So as we all know, JSON is a widely used format that's generally considered to be flexible and easy to work with. However, it's important to be aware of some of the potential problems and challenges that it has. JSON is particularly wasteful.

2. Challenges with JSON and Importance of Performance

Short description:

Passing JSON can be wasteful as you need to pass the entire data before checking its validity. JSON has security issues and can exhaust the call stack with deep structures or be used in DDoS attacks. Performance and reliability are important depending on the situation, especially when it affects user experience and satisfaction. Fastify is a library that tackles serialization by defining inputs and outputs in JSON Schema, increasing speed and improving data structure handling.

Now, it's not something you're gonna notice in your day-to-day debugging when you're working with it, but passing JSON can be a very wasteful process, as you need to pass the entire piece of data before you can understand or even begin to check if it's valid or not. Because of the potentially complex and nested nature of JSON, it can be particularly time-consuming to then go on and validate.

Many of us who started in JavaScript have come to love working with type script, but then you go and throw a big large blob of unstructured JSON into the mix, and suddenly, you're back to square one. None of your types matter, and everything is unknown again. It also has some security issues. These are issues that I actually wasn't very aware of despite working with it for a long time, until looking into it. If you have very, very deep structures, they can actually exhaust your call stack. This can be just because of the data itself, or it can be a deliberate attack with very deeply nested structures being sent to your APIs. You can also suffer from very large blobs of data being sent to your APIs in the form of a DDoS attack. Once again, before you can even understand if it's valid or not, your API will have to dutifully pass those blobs, which once again is very wasteful. It is even possible to do prototype pollution attacks via JSON as well.

So before we are concerned about performance and reliability, it's important to think about when performance and reliability is actually important. It does seem like an obvious statement. You know, most people wouldn't go out of their way to make an argument that it's not important, but it's not going to be important for every situation. It really depends on various factors. Obviously, a slow app is better than no app at all. So if you have an application that's delivering value, you may have much bigger issues that you need to face before worrying about performance and reliability. Particularly in the early stages of app development, you're going to be much more concerned with time to market. If your app isn't even available yet, that's obviously a big issue. You're going to be concerned about budget, the overall user experience of your application, and of course, what are your users' needs and what's most pressing to them. However, it is going to be an issue when the performance is affecting user experience and satisfaction. That can risk you losing users and those people who go away from your application or site because it didn't load fast enough, they may not come back, which is obviously what we refer to as high bounce rates.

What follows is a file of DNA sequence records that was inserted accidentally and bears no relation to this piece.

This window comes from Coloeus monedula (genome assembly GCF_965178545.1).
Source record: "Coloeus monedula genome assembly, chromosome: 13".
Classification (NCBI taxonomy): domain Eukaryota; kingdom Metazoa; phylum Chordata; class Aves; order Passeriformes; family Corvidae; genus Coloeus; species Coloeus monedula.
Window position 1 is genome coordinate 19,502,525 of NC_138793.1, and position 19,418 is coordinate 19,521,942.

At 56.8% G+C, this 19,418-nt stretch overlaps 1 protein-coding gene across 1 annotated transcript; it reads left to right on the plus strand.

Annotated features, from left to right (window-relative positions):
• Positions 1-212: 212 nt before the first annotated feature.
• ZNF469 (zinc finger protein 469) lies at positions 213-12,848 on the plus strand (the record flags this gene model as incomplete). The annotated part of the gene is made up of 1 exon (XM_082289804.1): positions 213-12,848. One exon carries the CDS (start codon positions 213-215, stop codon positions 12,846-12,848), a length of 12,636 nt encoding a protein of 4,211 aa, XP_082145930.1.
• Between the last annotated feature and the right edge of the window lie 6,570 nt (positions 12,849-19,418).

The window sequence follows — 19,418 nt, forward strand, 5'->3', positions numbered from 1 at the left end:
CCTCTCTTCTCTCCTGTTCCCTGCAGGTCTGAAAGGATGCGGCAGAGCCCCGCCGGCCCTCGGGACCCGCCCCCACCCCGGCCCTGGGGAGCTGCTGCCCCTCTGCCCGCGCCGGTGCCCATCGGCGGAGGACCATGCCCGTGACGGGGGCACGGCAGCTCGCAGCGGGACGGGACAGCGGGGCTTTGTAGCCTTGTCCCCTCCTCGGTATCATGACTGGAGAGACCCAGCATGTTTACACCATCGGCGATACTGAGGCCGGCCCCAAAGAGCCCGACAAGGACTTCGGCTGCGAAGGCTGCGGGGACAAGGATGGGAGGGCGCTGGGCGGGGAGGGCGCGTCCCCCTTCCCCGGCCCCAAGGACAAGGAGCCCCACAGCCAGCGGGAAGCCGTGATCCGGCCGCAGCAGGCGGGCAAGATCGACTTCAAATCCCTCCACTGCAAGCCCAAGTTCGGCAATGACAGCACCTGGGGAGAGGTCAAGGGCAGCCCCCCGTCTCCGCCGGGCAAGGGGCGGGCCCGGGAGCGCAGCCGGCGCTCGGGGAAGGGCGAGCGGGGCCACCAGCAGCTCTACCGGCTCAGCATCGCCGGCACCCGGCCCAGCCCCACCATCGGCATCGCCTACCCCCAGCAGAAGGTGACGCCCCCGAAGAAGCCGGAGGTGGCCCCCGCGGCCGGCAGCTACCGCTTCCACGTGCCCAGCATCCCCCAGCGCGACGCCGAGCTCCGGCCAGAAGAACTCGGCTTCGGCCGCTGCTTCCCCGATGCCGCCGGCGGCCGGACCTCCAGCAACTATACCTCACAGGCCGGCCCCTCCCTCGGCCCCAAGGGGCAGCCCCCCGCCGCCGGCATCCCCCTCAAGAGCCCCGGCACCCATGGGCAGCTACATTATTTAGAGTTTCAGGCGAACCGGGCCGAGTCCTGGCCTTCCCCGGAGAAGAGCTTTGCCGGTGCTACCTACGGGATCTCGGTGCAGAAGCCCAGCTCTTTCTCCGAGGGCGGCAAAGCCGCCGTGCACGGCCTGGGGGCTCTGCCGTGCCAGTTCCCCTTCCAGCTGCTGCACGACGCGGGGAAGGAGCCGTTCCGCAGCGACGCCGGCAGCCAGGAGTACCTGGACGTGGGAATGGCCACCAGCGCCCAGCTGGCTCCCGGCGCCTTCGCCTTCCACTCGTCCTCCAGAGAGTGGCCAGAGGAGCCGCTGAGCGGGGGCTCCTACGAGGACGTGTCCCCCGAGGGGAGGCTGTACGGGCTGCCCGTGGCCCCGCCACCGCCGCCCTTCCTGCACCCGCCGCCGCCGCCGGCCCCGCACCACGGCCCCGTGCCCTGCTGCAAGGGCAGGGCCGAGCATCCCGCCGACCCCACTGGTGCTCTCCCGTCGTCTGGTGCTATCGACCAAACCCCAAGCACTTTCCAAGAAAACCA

Even worse, if reliability is your issue and your customers are losing their work or their data is becoming corrupted, that's a big issue that, in the best case, can result in some apologies. In the worst case, you may actually end up having to pay for it in some way through compensation or discounts to keep people happy. So there is actually a solution to part of this problem, which is tackled by a library called Fastify, which is a replacement for your Express router. It tackles the serialization part of the problem, which is to say that by defining the inputs and outputs and the shape of them in JSON Schema, this library is able to more quickly serialize the responses and it can get quite good increase in speed because it's focused on ... because it knows the structure of the data it's supposed to be returning. In this way, it can take a lot that would normally be loops and turn them into straight property access. So if you talk about schemas, for a long time JSON Schema was the only way to define the format of the data or the type of the data or whatever you call it. It started from 2009 and since 2020 there is an alternative specification that was created to address the shortcomings.